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math_403-01_spring_2009_final_exam_solutions

math_403-01_spring_2009_final_exam_solutions - St Louis...

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St. Louis University Spring 2009 Solutions: Final Exam Math 403–01 Prof. G. Marks 1. (15 pts.) A box contains 100 dice. Of these, 99 dice are cubes, and the remaining die is a tetrahedron (a pyramid with a triangular base, having four faces). Each cubical die is labeled with the integers 1 through 6 , and these numbers occur with equal probability when the die is rolled. The tetrahedral die is labeled with the integers 1 through 4 , and these numbers occur with equal probability when the die is rolled. Someone randomly selects two dice from the box and rolls them. The sum of the two numbers appearing on the selected dice is 9 . What is the probability that one of the two dice selected was tetrahedral? Solution. Let A be the event that two cubes are selected from the box; let B be the event that one cube and one tetrahedron are selected. Let N be the event that 9 is the total on the two selected dice. Then Prob( A ) = parenleftbigg 99 2 parenrightbigg parenleftbigg 100 2 parenrightbigg = 49 50 , Prob( B ) = 1 - Prob( A ) = 1 50 , Prob( N | A ) = 1 9 , Prob( N | B ) = 1 12 (since there are four ways to roll 9 on two cubical dice out of 36 ways to roll anything, and there are two ways to roll 9 on a cube and tetrahedron out of 24 ways to roll anything). Given that 9 was rolled, the conditional probability that one of the selected dice was tetrahedral is Prob( B | N ) = Prob( B N ) Prob( N ) = Prob( N | B ) · Prob( B ) Prob( N ) = Prob( N | B ) · Prob( B ) Prob( N | A ) · Prob( A ) + Prob( N | B ) · Prob( B ) (by Bayes’s Theorem) = 1 12 · 1 50 1 9 · 49 50 + 1 12 · 1 50 = 3 199 . 2. (16 pts.) The card game bridge is played by dealing a standard deck of 52 cards * to four players, known as North, South, East, and West, so that each player receives 13 cards. If South has been dealt precisely five spades, what is the probability that North has been dealt three or more spades? (Assume the deck was shuffled before the deal so that every arrangement of the 52 cards is equally likely.) Solution. There are parenleftbigg 39 13 parenrightbigg different hands that North can be dealt, since this is the number of ways of selecting 13 cards from among the 39 cards not in South’s hand. The number of North hands that contain precisely k spades (for k ∈ { 0 , 1 , 2 , . . ., 8 } ) is parenleftbigg 8 k parenrightbigg · parenleftbigg 31 13 - k parenrightbigg , since there are ( 8 k ) ways to select k spades for North’s hand from among the eight spades not in South’s hand, and ( 31 13 - k ) ways to select 13 - k non-spades for North’s hand from among the 31 non-spades not in South’s hand. * A standard deck consists of four suits, clubs, diamonds, hearts, and spades; each suit contains cards of 13 denominations. 1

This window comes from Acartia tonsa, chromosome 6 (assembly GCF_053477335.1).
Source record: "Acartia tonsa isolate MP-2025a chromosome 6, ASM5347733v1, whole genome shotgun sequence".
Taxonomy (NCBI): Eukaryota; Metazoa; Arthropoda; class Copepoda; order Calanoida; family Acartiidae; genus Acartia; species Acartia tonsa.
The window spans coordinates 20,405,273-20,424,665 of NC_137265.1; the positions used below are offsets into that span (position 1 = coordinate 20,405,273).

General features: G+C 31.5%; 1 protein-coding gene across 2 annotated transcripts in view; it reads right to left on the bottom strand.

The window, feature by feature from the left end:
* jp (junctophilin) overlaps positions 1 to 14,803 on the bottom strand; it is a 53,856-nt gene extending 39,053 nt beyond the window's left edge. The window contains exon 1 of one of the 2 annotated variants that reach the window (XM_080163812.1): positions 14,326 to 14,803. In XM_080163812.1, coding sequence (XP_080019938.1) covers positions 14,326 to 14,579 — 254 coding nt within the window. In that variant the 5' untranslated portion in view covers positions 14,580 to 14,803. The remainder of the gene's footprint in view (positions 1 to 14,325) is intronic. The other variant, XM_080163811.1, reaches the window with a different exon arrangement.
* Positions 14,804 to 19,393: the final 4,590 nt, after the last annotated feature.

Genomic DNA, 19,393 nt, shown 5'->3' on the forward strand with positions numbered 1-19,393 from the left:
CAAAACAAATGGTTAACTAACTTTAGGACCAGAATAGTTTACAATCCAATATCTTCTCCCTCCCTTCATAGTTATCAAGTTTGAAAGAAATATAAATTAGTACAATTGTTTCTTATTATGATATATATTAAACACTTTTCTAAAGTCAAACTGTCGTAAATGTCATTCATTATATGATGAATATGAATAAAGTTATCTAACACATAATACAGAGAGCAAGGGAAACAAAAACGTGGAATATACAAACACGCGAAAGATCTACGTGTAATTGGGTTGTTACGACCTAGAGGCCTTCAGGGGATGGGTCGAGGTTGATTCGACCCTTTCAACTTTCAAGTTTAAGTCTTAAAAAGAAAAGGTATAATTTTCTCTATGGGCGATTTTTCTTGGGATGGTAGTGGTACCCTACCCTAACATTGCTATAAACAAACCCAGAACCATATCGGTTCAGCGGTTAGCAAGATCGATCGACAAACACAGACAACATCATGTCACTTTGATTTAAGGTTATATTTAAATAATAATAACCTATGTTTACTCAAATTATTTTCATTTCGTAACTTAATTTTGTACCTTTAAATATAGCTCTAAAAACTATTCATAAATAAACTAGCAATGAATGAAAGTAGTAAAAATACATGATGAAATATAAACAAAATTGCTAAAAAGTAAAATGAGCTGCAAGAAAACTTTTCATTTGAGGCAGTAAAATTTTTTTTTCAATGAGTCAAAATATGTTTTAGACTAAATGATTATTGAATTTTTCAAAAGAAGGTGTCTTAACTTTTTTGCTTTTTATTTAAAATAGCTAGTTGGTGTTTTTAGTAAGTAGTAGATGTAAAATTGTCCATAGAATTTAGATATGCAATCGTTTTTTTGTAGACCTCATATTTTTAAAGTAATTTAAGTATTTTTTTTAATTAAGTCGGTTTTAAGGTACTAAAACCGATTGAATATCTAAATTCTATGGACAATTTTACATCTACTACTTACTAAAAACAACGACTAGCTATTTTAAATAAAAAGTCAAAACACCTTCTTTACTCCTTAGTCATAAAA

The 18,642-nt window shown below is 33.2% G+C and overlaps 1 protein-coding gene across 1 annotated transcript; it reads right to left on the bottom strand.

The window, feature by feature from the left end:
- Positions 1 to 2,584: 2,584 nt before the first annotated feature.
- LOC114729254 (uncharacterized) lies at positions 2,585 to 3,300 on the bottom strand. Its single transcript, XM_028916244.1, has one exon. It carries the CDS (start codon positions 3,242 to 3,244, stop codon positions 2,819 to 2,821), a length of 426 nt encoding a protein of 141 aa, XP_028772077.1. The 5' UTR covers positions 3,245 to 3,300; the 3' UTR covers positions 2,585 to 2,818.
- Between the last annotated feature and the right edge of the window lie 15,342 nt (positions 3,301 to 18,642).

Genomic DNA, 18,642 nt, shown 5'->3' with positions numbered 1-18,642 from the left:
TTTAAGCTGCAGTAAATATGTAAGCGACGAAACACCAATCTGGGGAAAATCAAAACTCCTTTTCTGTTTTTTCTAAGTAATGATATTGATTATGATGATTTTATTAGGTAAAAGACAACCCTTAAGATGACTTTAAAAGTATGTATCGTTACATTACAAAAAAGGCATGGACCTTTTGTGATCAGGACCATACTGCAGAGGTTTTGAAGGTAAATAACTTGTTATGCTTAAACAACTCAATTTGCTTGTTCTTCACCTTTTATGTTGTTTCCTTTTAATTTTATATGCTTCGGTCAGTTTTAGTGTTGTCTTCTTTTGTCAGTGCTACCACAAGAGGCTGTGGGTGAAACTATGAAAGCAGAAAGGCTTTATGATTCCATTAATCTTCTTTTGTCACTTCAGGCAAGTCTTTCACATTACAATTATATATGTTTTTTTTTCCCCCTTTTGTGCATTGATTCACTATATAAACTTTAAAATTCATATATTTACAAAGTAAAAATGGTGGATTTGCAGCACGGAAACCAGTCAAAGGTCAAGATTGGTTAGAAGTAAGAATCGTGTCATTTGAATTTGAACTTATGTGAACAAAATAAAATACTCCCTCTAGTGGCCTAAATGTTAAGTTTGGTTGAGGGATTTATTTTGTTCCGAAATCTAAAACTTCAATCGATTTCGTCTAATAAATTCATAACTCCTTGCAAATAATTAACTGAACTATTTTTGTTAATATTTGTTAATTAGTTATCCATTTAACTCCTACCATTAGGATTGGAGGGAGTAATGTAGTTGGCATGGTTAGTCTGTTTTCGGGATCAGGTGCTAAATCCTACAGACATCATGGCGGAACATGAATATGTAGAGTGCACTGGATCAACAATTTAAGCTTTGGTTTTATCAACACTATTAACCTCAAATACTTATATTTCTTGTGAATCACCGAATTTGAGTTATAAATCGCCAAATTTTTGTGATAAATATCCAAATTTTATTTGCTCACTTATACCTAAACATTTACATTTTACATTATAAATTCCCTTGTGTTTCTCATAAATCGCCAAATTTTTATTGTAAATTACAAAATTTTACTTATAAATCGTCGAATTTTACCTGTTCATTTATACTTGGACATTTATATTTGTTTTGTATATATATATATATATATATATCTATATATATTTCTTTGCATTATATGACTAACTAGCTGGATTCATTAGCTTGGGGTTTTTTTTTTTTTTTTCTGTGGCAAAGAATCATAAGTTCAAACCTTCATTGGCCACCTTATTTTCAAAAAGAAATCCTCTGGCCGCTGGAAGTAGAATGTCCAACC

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Thus, given that South has five spades, the conditional probability that North has k spades is parenleftbigg 8 k parenrightbigg · parenleftbigg 31 13 - k parenrightbigg parenleftbigg 39 13 parenrightbigg for k ∈ { 0 , 1 , 2 , . . ., 8 } .
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math_403-01_spring_2009_final_exam_solutions - St Louis...

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